The Wimp Non-Factor

I came across a reference a day or two ago in an American Prospect article ( to a book on masculinity and US politics: Stephen Ducat, The Wimp Factor: Gender Gaps, Holy Wars and the Politics of Anxious Masculinity (Beacon Press, 2005). I haven’t read the book, but having done a bit of Googling and read a couple of interviews with Ducat (,, I have some sense of what it’s talking about and it’s got me thinking about masculinity and different political cultures.

Ducat’s theme is that current Republican politics in particular is marked by an obsessive focus with masculinity, and a persistent attempt to feminise Democratic politicians and liberal political views. Ducat is a psychologist and starts talking about ‘femiphobia’ as a key component of male personal life (it ‘operates unconsciously in many men as a very powerful determinant of their political behavior’). Hillary Clinton, in this scheme, is rejected as the embracing and smothering mother, while the social service state itself is feminised as the ‘nanny state’.

The immediate problem with such a psychological view is the universalising tendency of it. Because whether or not anxious masculinity is universal, the political culture in Europe and specifically the UK is very different from the US one. (One of the interviews raises this point, but Ducat doesn’t respond). George Bush I may have suffered from the ‘wimp factor’, being seen as not manly enough. But I can’t think of a British politician who has, or who has tried in a sustained way to get political advantage from e.g. associating with the military. (I know there was Thatcher in a tank, but that was a one-off). The only recent politicians who have made much of their military past are the Liberal leader Paddy Ashdown and the Conservative leadership candidate David Davis, and neither of them have been conspicuous political successes. (The last British politician who became PM on the strength of his military career was probably Wellington; there was a President Eisenhower, but no Prime Minister Montgomery). Indeed the Conservatives have just chosen David Cameron as a leader, a man who seems to be moving towards the ‘feminisation’ of his party, at least in theory. (Where British political culture may implicitly applaud masculine behaviour is in the recent emphasis on politicians fathering (legitimate) children – Blair, Cameron, Gordon Brown, Charles Kennedy have all benefited from this). Britain has complaints about the ‘nanny state’ too, but its pejorative tone is about infantilisation, more than about femaleness as a whole.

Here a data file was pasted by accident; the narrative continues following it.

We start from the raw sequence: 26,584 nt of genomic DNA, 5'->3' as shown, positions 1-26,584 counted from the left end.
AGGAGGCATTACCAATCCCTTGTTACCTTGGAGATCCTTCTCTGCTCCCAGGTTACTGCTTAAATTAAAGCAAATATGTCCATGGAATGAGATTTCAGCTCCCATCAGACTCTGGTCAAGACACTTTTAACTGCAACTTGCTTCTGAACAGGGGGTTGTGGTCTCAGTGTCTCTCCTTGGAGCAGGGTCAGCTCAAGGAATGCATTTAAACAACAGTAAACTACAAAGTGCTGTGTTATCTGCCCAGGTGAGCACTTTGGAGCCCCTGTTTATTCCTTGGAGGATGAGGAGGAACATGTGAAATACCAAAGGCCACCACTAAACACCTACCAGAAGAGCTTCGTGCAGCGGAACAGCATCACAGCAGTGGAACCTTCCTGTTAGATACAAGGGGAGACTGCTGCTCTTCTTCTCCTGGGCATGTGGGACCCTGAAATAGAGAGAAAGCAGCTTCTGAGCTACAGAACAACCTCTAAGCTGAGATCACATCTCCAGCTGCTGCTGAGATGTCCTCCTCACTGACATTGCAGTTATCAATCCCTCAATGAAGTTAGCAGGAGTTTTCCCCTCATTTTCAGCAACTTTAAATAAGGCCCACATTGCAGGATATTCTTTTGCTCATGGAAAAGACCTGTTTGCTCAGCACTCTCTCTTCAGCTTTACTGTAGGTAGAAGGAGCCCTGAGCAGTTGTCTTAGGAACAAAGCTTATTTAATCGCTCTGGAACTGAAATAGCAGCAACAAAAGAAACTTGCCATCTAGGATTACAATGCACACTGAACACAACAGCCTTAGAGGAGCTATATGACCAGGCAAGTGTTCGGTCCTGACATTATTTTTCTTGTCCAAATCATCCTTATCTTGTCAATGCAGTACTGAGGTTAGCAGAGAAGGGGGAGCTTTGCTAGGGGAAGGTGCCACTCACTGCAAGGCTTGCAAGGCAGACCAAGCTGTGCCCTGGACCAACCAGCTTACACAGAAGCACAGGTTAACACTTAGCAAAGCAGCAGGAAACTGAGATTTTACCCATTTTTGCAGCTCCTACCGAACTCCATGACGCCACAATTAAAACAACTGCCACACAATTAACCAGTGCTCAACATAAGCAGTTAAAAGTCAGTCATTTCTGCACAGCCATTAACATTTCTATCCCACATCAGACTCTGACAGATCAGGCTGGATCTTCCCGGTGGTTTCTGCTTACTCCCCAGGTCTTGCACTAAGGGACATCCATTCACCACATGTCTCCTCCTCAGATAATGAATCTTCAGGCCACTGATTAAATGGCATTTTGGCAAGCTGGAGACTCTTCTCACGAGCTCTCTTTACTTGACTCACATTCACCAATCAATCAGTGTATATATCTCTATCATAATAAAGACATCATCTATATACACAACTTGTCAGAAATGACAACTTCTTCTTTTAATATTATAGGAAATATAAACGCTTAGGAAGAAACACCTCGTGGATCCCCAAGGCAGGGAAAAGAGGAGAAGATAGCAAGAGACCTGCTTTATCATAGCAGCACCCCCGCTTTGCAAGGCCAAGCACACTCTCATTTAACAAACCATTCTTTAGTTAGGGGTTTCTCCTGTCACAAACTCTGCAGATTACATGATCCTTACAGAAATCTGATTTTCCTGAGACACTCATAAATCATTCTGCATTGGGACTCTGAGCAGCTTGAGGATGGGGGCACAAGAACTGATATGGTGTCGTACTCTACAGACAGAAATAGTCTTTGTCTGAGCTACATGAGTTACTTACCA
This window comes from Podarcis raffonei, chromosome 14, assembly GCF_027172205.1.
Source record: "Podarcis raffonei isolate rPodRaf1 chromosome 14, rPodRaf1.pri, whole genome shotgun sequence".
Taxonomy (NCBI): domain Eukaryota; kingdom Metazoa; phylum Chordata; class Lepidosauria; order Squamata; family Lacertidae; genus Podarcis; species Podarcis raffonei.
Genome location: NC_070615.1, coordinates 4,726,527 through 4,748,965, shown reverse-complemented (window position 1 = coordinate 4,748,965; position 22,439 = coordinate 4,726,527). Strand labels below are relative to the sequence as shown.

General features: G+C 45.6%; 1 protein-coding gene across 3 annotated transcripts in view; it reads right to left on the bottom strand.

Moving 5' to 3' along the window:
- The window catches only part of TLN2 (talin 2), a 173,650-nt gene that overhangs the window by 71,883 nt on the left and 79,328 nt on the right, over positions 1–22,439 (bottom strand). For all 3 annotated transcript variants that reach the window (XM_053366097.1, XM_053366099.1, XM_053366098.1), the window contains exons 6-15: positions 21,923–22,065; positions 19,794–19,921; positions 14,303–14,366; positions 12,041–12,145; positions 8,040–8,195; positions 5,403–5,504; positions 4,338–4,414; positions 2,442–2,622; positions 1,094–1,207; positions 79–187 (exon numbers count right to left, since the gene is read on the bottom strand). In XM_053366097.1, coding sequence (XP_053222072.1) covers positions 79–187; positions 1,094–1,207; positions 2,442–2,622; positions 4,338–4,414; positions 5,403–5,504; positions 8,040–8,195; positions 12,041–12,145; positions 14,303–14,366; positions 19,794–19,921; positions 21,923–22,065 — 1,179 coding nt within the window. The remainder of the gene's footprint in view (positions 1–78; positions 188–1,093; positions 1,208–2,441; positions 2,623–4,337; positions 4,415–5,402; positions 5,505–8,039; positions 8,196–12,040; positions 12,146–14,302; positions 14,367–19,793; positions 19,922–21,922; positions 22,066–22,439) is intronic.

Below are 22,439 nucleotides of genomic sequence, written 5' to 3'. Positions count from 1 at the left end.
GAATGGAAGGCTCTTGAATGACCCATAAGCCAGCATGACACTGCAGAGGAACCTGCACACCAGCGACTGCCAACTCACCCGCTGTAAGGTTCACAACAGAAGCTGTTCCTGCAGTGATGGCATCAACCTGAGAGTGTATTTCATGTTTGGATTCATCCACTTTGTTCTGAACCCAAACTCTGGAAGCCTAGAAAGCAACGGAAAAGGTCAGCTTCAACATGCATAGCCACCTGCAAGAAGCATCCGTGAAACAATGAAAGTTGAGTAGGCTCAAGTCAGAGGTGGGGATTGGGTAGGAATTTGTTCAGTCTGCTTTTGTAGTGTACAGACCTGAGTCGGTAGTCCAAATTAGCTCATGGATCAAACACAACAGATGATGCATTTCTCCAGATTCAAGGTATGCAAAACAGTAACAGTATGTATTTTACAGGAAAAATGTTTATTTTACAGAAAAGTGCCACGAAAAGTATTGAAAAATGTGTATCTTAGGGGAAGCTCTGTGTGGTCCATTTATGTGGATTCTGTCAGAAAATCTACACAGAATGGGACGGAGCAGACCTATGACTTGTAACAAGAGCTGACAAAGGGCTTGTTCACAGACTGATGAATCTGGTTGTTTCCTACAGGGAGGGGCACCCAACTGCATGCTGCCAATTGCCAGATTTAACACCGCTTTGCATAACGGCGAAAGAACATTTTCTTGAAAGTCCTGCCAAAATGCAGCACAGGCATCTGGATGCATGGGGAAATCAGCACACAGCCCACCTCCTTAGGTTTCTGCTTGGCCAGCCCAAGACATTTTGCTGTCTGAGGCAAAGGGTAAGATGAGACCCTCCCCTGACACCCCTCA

One reason for this difference may be the impact of Vietnam. Ducat sees the ‘Vietnam syndrome’ as being about wounded masculinity – a great power was humiliated by ‘little guys in black pajamas’. The US draft also created a gulf in military experience between the majority of middle and upper class Americans who evaded combat and a substantial minority of these groups who did fight. As has often been pointed out, there is a substantial group of chicken-hawks now in power, men who didn’t fight in Vietnam, but are keen on other people fighting their wars.

But Vietnam doesn’t explain everything. Ducat and some of the commentators on him mention the same tendency far earlier, particularly around Theodore Roosevelt in the 1890s and in the promotion of the Spanish-American war. Ducat talks about how ‘working class hyper-masculinity’ (expressed in physical acts such as drinking, gambling, fighting) has been appropriated by the upper classes, seen as a more authentic form of masculinity. This working class hyper-masculinity certainly exists in Britain as well, but it hasn’t been appropriated by British politicians. This is despite the fact that (until New Labour), the UK had a party which was more working class in its outlook than any substantial US one.

I don’t know the answer to the differences. To some extent it may reflect a heritage of colonising discourse (there is the same tendency in Australian politics, I believe, although not in Canadian politics, from my limited knowledge of these both). What interests me more is the reminder that two such seemingly similar cultures as the US (particularly given the cultural influence of the US on Britain) can still have very different political discourses and (implicitly) very different concepts of masculinity. The universal masculine once again proves to be a fantasy.


2 thoughts on “The Wimp Non-Factor

  1. I often feel America does have this need to be “blokey”.

    You know the first thing that sprang to mind when I read that? The fact that their decision… actually make that desire to carry guns is another masculine trait, the testosterone fuelled “look at the size of my weapon” argument.


    • I’m not sure exactly how gun culture relates to masculinity. Canada also has a fairly strong gun culture, but not nearly such macho politics. In fact Canada offers the bizarre spectacle of a ‘politically correct’ gun culture. When we were on holiday there a few years ago, I picked up a leaflet about hunting licenses for the Algonquin National Park. There was a complex system of getting hunting licenses, but it included special concessions for First Nations people (i.e. Canadian ‘Indians’) and also disabled hunters. There were also rules about how someone’s hunting license could be passed on to other members of a family. This included being able to pass it on to one’s spouse or one’s gay partner. Canada – where gays can go on honeymoon to shoot bears together.


Leave a Reply

Fill in your details below or click an icon to log in: Logo

You are commenting using your account. Log Out / Change )

Twitter picture

You are commenting using your Twitter account. Log Out / Change )

Facebook photo

You are commenting using your Facebook account. Log Out / Change )

Google+ photo

You are commenting using your Google+ account. Log Out / Change )

Connecting to %s